More overt forms of abuse can also lead to codependency. “If you had a parent that verbally assaulted, threatened, or terrorized you; isolated and confined you; exploited or corrupted you; or overlooked, rejected, or ignored your emotional needs, you may be at risk [of being codependent],” Burn says.

“One way to look at it is that your relationship with your parent is your first love relationship and sets the stage for your later love relationships: It can be what love looks like to you,” she explains. In other words, if you think—even subconsciously—that you have to subordinate your own needs to care for your parent, you might become codependent in future relationships.

There are other causes for codependency, Burn adds. “For example, you can learn codependence from parental role models. You can over-internalize religious or cultural values that prescribe self-sacrifice for others,” she explains.

There are some other risk factors for developing or continuing codependent relationships. Research suggests people with codependency are more likely to have parents with mental health issues as well as partners with chemical dependency and personal psychological issues that involve or are related to compulsive behavior.

No matter the cause of codependency, the situation can be improved. Codependent people can recover and learn healthier behaviors.

How to Treat Codependency (and Find Healthy Relationships)

If you’ve come to the conclusion that you or a loved one are codependent, you might wonder whether it’s possible to recover. The good news is that it is totally possible to unlearn these behaviors and form healthy relationships.

“With professional help, codependency can be conquered,” Williams says. “The primary factors in overcoming include learning to value [your]self and becoming more assertive when dealing with others.”

In order to treat codependency, Burns says, “I think that you first have to identify the behaviors you need to change and why you need to change them. Self-awareness can help you avoid relationships with takers who are attracted to you due to your giving nature and comfort with unequal relationships,” she explains. “Understanding the roots of your behavior is sometimes useful because different change strategies may be relevant depending on the cause.”

Learning to set boundaries is also a skill that helps codependent people form healthier relationships. “It’s not always immediately apparent that a relationship will be codependent, and there are lots of things that make setting boundaries difficult, such as the other person’s resistance and your guilt,” Burn says.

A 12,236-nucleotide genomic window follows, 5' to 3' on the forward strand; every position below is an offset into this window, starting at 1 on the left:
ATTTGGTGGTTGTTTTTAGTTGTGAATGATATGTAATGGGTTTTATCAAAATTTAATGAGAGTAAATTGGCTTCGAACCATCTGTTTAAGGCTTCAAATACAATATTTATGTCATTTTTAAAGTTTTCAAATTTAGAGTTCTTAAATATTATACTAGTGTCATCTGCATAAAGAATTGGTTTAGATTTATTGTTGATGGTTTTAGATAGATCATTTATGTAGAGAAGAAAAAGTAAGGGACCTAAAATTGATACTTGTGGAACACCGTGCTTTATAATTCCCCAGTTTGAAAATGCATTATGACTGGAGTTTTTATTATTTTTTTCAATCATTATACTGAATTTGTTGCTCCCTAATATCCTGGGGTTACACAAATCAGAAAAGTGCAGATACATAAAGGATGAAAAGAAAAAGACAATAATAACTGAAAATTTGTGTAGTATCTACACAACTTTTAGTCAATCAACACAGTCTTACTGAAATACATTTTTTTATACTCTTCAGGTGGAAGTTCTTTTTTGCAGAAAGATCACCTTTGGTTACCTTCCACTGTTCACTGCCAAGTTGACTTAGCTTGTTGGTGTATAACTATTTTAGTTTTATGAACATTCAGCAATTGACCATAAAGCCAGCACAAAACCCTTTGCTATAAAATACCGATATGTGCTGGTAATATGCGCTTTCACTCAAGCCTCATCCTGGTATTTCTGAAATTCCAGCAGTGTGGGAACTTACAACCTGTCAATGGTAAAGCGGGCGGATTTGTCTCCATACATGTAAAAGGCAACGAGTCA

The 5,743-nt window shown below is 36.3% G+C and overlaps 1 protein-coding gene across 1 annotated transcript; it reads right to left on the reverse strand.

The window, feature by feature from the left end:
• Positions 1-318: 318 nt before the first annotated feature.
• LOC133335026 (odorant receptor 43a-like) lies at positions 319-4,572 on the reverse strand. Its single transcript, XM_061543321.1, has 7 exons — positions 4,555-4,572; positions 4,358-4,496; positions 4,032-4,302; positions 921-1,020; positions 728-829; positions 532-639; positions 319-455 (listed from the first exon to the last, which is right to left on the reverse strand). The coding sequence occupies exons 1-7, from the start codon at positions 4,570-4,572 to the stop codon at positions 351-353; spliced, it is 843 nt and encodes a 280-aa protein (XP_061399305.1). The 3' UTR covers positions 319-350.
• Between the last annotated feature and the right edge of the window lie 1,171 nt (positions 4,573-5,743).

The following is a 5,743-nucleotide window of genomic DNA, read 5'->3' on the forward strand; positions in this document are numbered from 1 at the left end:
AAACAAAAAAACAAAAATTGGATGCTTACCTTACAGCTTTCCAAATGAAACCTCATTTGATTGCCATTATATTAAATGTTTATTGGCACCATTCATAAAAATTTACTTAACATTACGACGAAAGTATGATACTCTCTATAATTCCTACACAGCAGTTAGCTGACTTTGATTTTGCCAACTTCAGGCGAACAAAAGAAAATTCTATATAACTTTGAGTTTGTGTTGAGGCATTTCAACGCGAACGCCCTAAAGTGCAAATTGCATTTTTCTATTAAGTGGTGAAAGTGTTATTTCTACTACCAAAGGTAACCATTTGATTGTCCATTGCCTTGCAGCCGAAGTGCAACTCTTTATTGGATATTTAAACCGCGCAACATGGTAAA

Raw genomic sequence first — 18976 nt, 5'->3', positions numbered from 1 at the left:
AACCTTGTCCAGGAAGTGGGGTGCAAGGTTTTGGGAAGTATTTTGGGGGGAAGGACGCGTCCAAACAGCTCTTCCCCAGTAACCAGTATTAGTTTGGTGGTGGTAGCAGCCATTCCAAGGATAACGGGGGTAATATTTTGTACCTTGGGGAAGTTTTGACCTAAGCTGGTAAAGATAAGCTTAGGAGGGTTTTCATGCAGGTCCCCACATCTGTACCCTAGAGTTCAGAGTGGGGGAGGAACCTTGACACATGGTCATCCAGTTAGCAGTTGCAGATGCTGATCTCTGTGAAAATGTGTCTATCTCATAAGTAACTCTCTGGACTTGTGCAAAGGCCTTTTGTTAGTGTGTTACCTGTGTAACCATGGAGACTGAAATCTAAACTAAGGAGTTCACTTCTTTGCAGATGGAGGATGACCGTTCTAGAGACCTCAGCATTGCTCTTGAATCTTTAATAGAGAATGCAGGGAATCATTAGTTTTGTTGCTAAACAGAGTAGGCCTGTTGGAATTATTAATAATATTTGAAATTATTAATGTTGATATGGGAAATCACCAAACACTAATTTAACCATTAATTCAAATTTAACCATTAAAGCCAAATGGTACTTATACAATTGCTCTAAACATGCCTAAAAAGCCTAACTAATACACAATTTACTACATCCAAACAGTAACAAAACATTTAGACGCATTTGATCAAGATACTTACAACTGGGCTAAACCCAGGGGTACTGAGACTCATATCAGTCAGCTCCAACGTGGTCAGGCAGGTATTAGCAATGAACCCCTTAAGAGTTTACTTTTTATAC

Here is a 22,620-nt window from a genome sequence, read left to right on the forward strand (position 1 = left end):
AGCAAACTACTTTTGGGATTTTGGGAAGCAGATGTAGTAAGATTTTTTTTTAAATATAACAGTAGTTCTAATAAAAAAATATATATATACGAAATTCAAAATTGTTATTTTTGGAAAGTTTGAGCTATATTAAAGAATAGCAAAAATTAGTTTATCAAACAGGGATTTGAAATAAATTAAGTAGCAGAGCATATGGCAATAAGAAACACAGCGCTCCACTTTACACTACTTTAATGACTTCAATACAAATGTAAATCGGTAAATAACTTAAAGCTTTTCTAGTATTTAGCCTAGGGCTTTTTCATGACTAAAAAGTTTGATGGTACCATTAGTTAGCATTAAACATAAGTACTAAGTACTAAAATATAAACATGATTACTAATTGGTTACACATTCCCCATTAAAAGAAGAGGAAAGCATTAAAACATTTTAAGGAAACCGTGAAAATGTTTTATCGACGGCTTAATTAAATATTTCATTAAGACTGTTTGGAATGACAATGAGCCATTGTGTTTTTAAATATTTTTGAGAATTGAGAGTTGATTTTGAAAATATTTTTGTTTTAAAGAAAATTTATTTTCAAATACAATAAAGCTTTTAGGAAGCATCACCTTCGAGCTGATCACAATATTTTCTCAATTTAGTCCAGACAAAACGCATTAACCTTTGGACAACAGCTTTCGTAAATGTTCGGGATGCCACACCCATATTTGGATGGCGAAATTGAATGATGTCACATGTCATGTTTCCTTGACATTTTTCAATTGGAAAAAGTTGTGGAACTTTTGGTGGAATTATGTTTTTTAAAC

What to Do If You Are Codependent

If you think you’re codependent, there are many things you can do to help yourself. Therapy can be a great start in unlearning unhealthy behaviors—try to seek out a therapist with experience in dealing with codependent and unhealthy relationships.

Support groups, like Codependents Anonymous, can also be a huge help, as can reading books on the subject, Burn suggests. There are also plenty of online resources for people who hope to recover from codependency.

Remember that your value does not depend on helping others, and hurting yourself to help others isn’t a commendable trait—in fact, you hurt yourself and the other person by encouraging their dependency.

What to Do If a Loved One Is Codependent

Codependent people might prefer being the helpful one, but they need a little help and support themselves when it comes to healing. If you notice that your loved one has a lot of unhealthy “helping” tendencies—even if they don’t fit all the criteria for codependency—there are a few ways you can help them.

Get them talking and thinking.

Codependent people are often in denial about their tendencies. They might not even recognize how unhealthy their “helping” is since helping is often seen as inherently good. Give them space to vent and think about their behavior as this could help them process the issue and realize they need help.

Set boundaries.

As mentioned earlier, codependent people might go to extreme, unhealthy lengths to help you even when you don’t want their help. They might disrespect your boundaries in order to “help” you. Tell them that you’re happy to solve your own problems without their help. Draw a boundary by letting them know you don’t want them to go to extreme lengths to help you. This way, not only are you modeling how to set boundaries, you are also showing them that they can’t assert control over your life.

Encourage them to go to therapy, go to support groups, or read literature on codependency.

Again, this will give them space to process their behavior and heal from it.